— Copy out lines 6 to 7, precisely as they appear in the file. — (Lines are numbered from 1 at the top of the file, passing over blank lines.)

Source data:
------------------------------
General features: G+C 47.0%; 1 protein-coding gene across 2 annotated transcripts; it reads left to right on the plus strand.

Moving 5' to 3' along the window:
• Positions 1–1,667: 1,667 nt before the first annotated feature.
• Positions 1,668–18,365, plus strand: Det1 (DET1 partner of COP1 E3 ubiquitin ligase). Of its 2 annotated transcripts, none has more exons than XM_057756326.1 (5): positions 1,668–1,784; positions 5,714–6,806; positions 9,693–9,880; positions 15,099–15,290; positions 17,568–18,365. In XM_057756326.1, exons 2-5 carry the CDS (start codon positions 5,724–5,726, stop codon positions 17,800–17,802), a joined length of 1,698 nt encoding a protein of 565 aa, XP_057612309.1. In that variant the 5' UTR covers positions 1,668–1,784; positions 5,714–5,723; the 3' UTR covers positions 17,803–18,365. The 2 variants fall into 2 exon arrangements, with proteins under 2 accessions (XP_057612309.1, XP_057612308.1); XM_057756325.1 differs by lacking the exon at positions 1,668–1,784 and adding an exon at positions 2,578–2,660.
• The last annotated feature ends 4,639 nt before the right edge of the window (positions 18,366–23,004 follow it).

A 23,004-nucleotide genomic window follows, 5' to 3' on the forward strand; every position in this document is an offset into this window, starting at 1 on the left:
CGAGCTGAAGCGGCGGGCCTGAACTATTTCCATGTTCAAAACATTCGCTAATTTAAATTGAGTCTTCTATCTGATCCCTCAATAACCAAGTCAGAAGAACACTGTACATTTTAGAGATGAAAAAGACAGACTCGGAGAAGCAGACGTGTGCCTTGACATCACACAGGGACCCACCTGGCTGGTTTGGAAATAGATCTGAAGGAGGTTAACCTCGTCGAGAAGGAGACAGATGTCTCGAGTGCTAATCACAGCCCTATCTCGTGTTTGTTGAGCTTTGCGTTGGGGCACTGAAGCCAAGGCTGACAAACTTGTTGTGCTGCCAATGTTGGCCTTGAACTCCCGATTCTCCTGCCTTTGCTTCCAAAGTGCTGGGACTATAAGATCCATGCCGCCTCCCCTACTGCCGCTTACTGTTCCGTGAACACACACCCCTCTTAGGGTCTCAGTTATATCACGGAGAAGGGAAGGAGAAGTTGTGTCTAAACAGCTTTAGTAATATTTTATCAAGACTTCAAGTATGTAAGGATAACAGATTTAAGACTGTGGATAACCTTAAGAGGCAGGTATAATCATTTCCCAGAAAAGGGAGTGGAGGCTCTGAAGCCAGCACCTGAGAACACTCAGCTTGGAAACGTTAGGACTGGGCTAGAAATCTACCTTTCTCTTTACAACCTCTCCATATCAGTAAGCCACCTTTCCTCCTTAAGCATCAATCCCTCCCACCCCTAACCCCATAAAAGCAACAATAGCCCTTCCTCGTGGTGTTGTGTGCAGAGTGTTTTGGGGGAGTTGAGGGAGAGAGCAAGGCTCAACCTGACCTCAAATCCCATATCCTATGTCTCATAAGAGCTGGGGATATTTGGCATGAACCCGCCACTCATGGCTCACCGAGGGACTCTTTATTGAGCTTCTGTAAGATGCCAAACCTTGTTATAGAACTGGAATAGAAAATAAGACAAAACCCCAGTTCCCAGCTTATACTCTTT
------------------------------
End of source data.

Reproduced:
A 23,004-nucleotide genomic window follows, 5' to 3' on the forward strand; every position in this document is an offset into this window, starting at 1 on the left:
CGAGCTGAAGCGGCGGGCCTGAACTATTTCCATGTTCAAAACATTCGCTAATTTAAATTGAGTCTTCTATCTGATCCCTCAATAACCAAGTCAGAAGAACACTGTACATTTTAGAGATGAAAAAGACAGACTCGGAGAAGCAGACGTGTGCCTTGACATCACACAGGGACCCACCTGGCTGGTTTGGAAATAGATCTGAAGGAGGTTAACCTCGTCGAGAAGGAGACAGATGTCTCGAGTGCTAATCACAGCCCTATCTCGTGTTTGTTGAGCTTTGCGTTGGGGCACTGAAGCCAAGGCTGACAAACTTGTTGTGCTGCCAATGTTGGCCTTGAACTCCCGATTCTCCTGCCTTTGCTTCCAAAGTGCTGGGACTATAAGATCCATGCCGCCTCCCCTACTGCCGCTTACTGTTCCGTGAACACACACCCCTCTTAGGGTCTCAGTTATATCACGGAGAAGGGAAGGAGAAGTTGTGTCTAAACAGCTTTAGTAATATTTTATCAAGACTTCAAGTATGTAAGGATAACAGATTTAAGACTGTGGATAACCTTAAGAGGCAGGTATAATCATTTCCCAGAAAAGGGAGTGGAGGCTCTGAAGCCAGCACCTGAGAACACTCAGCTTGGAAACGTTAGGACTGGGCTAGAAATCTACCTTTCTCTTTACAACCTCTCCATATCAGTAAGCCACCTTTCCTCCTTAAGCATCAATCCCTCCCACCCCTAACCCCATAAAAGCAACAATAGCCCTTCCTCGTGGTGTTGTGTGCAGAGTGTTTTGGGGGAGTTGAGGGAGAGAGCAAGGCTCAACCTGACCTCAAATCCCATATCCTATGTCTCATAAGAGCTGGGGATATTTGGCATGAACCCGCCACTCATGGCTCACCGAGGGACTCTTTATTGAGCTTCTGTAAGATGCCAAACCTTGTTATAGAACTGGAATAGAAAATAAGACAAAACCCCAGTTCCCAGCTTATACTCTTT